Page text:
A few weeks ago I had the pleasure of joining my friends Dave Yankowiak and Brian Casel on their awesome web video show Freelance Jam. Dave runs AnywhereMan.com and once we met on Twitter and chatted on Skype we knew we had a lot in common! The show is targetted toward independent professionals who build the web but anyone who runs a small business can learn a lot from their guests and discussions.
In this edition of the show we talked about things like how to build trust with clients you may never meet face to face, working in virtual teams, what effect technology has on the shift from employee to freelancer and the future of the “anywhere lifestyle” – being able to do the work where and when you want. Read more
I’d like to thank everyone that entered the contest to win a signed copy of Phil Simon’s book The New Small. I asked you to share your 2 “must-have” free or open-source tools that help you run your business in the comments section of the video interview I did with Phil. There were lots of good suggestions and hopefully you discovered some new tools to explore. I hope even though the contest is over you will continue to contribute your suggestions and essential tools.
Today I chose one comment at random and I’m please to announce that Russell Milland will be the proud owner of The New Small – congrats Russell!
If you didn’t win – you should definitely get yourself a copy of Phil’s book. It is a hand in a glove with all the tools, strategies, and shifts we talk about here on The Anywhere Office. And if you haven’t watched the interview yet – check it out. Phil and I had some great discussions.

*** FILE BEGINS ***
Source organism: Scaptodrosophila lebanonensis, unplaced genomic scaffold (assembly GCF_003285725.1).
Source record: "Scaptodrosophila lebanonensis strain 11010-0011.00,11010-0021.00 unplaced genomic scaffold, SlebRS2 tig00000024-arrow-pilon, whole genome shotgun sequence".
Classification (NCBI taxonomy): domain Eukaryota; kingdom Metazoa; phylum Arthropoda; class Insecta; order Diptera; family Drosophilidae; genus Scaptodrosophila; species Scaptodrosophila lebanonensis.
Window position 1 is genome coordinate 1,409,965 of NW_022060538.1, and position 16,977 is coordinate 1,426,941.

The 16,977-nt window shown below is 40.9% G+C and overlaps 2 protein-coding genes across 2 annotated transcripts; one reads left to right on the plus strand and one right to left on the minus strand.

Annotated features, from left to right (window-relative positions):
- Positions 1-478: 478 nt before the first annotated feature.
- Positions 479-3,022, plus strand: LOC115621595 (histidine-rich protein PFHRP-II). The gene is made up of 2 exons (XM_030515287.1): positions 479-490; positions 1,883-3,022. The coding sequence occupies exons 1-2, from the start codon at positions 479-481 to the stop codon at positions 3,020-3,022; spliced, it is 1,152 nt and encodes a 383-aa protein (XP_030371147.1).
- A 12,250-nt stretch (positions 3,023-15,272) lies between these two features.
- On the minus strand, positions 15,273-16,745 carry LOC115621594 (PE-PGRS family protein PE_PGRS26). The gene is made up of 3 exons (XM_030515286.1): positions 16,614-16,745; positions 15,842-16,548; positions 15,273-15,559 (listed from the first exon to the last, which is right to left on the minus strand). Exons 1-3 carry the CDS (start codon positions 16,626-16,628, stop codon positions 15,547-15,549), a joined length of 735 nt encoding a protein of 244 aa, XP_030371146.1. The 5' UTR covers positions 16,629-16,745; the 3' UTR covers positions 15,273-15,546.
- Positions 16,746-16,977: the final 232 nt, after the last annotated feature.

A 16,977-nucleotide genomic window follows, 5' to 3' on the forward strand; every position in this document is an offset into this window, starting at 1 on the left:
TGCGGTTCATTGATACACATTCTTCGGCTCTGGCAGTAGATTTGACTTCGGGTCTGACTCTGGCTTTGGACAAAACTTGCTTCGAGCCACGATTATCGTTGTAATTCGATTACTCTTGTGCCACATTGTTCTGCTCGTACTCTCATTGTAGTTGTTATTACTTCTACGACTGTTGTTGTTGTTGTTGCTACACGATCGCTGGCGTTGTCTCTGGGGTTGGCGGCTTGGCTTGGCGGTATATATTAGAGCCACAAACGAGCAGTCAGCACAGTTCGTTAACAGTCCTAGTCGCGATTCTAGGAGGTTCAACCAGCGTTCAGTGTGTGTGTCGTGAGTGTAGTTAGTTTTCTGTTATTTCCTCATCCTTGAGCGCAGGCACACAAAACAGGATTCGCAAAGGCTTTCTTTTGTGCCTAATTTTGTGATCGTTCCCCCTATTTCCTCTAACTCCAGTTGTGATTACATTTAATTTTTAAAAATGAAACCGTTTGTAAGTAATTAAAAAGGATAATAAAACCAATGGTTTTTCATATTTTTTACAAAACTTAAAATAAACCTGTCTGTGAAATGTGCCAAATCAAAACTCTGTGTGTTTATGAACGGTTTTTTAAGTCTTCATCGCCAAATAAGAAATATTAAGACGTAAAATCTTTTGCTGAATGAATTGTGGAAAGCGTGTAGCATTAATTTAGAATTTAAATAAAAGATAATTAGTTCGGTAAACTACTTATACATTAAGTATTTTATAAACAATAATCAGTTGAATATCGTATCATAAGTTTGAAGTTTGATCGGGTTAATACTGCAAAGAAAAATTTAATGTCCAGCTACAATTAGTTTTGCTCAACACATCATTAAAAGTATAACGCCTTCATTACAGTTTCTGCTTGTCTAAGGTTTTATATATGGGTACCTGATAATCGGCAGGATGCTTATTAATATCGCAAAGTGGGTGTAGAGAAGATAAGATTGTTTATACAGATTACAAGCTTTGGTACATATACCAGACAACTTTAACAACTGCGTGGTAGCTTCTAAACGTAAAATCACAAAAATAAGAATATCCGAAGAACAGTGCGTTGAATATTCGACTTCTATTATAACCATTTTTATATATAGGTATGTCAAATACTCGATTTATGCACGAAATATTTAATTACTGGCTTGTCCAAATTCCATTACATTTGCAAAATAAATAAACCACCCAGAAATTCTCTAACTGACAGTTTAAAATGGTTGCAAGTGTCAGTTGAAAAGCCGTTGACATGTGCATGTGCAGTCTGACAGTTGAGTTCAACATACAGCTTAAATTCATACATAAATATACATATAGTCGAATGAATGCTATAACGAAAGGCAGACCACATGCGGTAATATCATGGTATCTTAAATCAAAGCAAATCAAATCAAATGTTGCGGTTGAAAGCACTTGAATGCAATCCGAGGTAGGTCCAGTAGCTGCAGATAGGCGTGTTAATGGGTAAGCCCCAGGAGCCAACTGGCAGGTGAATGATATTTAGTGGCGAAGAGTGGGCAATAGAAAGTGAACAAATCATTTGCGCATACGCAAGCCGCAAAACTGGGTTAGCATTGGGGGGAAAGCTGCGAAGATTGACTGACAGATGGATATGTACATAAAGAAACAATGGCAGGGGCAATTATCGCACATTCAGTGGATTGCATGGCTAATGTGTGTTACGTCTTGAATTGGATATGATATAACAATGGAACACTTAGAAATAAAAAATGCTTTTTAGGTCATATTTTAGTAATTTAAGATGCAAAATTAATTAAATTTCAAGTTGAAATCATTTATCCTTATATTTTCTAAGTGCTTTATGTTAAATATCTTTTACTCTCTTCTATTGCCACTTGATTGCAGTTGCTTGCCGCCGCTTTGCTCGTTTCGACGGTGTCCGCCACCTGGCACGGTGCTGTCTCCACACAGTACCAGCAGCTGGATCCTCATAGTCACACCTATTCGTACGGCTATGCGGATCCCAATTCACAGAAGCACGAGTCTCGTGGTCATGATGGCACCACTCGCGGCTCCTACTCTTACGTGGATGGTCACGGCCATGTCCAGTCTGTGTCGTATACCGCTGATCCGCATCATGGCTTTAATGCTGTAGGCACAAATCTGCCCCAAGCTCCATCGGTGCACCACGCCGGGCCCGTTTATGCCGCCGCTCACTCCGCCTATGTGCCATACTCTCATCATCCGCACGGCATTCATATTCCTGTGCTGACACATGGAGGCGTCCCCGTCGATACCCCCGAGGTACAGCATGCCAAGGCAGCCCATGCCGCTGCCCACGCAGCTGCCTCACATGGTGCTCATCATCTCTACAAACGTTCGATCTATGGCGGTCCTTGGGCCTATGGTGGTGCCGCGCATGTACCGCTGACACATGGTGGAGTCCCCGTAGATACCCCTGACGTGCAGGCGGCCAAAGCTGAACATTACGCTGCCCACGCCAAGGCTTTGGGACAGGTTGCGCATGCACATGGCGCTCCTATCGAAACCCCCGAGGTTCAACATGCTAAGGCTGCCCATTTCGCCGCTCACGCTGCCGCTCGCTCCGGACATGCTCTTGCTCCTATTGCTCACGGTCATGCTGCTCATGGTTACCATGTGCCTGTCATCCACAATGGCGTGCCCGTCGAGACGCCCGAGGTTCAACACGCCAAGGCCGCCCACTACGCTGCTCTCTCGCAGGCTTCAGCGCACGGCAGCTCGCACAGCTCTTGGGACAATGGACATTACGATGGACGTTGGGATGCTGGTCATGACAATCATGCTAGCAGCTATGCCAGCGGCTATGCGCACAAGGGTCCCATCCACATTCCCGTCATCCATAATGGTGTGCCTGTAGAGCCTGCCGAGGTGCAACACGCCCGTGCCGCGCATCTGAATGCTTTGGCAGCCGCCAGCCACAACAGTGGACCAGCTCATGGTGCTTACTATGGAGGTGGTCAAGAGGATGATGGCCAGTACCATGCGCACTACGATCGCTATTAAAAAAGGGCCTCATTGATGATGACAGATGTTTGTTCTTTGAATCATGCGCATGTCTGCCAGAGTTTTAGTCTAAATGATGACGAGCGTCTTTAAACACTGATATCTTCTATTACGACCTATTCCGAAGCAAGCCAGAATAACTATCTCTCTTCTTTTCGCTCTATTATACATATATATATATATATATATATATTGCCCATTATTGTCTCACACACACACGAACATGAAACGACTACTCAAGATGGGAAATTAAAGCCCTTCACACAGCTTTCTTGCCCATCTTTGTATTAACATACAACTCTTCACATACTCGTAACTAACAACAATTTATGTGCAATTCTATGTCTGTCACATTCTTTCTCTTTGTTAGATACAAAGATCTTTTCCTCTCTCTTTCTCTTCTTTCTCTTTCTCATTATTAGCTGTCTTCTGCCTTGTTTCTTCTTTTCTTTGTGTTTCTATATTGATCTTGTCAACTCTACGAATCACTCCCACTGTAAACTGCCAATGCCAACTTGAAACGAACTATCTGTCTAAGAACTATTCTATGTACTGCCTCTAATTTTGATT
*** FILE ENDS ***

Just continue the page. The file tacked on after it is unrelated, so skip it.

BTW – In looking for a way to pick a random comment as a winner I used one of the 5 enablers Phil mentions in the New Small – Free and Open Source software! I went to the iPhone App store and found Random NumGenerator – a great free app that let me put in the number of comments and then with one tap choose a random number. Gotta love it!
‘Work doesn’t have to suck…’: My conversation with Phil Simon about The New Small, mobile work technology, and workshifting (book giveaway)
I had the pleasure the other day to sit down virtually with author and small business technology expert Phil Simon for a skype video interview to talk about his book “The New Small“. I recently finished it and in my opinion is a must read for any small business owner, entrepreneur, or solo professional or those thinking about making the jump.
At the end of this post (and the video) I explain how you can enter to win the free signed copy of Phil’s book that he graciously gave me for a lucky reader of The Anywhere Office!
In his book Phil Simon describes “The New Small”: a dynamic breed of small businesses using 5 key emerging technologies to grow, thrive, and compete with larger companies. Phil breaks it down to these 5 enablers:
- Cloud computing
- Software as a Service (SaaS)
- Free and open source software (FOSS)
- Social technologies
I have long talked about these technologies here on The Anywhere Office – but I love the way Phil Simon codified these 5 as the core that level the playing field. By making smart, strategic use of these 5 enablers, your small business can be flexible, lean, and fun. And as he points out – meaningful work is a big part of what makes up The New Small. Read more